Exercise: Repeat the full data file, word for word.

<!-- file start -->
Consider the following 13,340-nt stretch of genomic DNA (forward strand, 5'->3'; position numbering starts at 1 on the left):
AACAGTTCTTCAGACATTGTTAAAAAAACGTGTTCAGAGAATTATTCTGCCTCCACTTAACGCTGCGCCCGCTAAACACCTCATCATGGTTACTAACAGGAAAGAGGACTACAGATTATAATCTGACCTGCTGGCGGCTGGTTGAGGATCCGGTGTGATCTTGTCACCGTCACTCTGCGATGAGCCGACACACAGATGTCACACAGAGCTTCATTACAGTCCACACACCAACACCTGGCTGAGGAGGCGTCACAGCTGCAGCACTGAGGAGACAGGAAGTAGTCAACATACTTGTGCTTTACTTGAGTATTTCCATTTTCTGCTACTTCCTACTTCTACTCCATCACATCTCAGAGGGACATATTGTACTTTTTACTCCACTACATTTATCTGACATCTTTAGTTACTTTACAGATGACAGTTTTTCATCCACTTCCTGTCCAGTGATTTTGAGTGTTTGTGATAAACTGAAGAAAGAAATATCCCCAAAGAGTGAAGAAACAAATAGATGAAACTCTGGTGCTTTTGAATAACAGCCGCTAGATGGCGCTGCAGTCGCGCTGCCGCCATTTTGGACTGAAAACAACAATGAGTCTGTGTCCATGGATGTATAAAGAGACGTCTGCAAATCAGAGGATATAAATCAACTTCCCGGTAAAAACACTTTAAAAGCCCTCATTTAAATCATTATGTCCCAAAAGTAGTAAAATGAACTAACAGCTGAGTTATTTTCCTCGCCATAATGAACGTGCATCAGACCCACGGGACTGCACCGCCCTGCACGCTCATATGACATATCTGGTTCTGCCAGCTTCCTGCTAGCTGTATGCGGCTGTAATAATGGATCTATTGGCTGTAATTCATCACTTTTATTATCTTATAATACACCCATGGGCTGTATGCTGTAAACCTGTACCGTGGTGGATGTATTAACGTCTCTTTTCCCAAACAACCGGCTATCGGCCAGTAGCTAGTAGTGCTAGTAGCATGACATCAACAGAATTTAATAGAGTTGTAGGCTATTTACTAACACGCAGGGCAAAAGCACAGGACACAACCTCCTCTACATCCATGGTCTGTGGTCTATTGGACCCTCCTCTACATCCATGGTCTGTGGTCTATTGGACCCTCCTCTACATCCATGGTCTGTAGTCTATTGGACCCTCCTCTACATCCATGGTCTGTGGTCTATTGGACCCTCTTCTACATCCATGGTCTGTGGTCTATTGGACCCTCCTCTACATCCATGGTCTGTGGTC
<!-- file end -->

Consider the following 13,340-nt stretch of genomic DNA (forward strand, 5'->3'; position numbering starts at 1 on the left):
AACAGTTCTTCAGACATTGTTAAAAAAACGTGTTCAGAGAATTATTCTGCCTCCACTTAACGCTGCGCCCGCTAAACACCTCATCATGGTTACTAACAGGAAAGAGGACTACAGATTATAATCTGACCTGCTGGCGGCTGGTTGAGGATCCGGTGTGATCTTGTCACCGTCACTCTGCGATGAGCCGACACACAGATGTCACACAGAGCTTCATTACAGTCCACACACCAACACCTGGCTGAGGAGGCGTCACAGCTGCAGCACTGAGGAGACAGGAAGTAGTCAACATACTTGTGCTTTACTTGAGTATTTCCATTTTCTGCTACTTCCTACTTCTACTCCATCACATCTCAGAGGGACATATTGTACTTTTTACTCCACTACATTTATCTGACATCTTTAGTTACTTTACAGATGACAGTTTTTCATCCACTTCCTGTCCAGTGATTTTGAGTGTTTGTGATAAACTGAAGAAAGAAATATCCCCAAAGAGTGAAGAAACAAATAGATGAAACTCTGGTGCTTTTGAATAACAGCCGCTAGATGGCGCTGCAGTCGCGCTGCCGCCATTTTGGACTGAAAACAACAATGAGTCTGTGTCCATGGATGTATAAAGAGACGTCTGCAAATCAGAGGATATAAATCAACTTCCCGGTAAAAACACTTTAAAAGCCCTCATTTAAATCATTATGTCCCAAAAGTAGTAAAATGAACTAACAGCTGAGTTATTTTCCTCGCCATAATGAACGTGCATCAGACCCACGGGACTGCACCGCCCTGCACGCTCATATGACATATCTGGTTCTGCCAGCTTCCTGCTAGCTGTATGCGGCTGTAATAATGGATCTATTGGCTGTAATTCATCACTTTTATTATCTTATAATACACCCATGGGCTGTATGCTGTAAACCTGTACCGTGGTGGATGTATTAACGTCTCTTTTCCCAAACAACCGGCTATCGGCCAGTAGCTAGTAGTGCTAGTAGCATGACATCAACAGAATTTAATAGAGTTGTAGGCTATTTACTAACACGCAGGGCAAAAGCACAGGACACAACCTCCTCTACATCCATGGTCTGTGGTCTATTGGACCCTCCTCTACATCCATGGTCTGTGGTCTATTGGACCCTCCTCTACATCCATGGTCTGTAGTCTATTGGACCCTCCTCTACATCCATGGTCTGTGGTCTATTGGACCCTCTTCTACATCCATGGTCTGTGGTCTATTGGACCCTCCTCTACATCCATGGTCTGTGGTC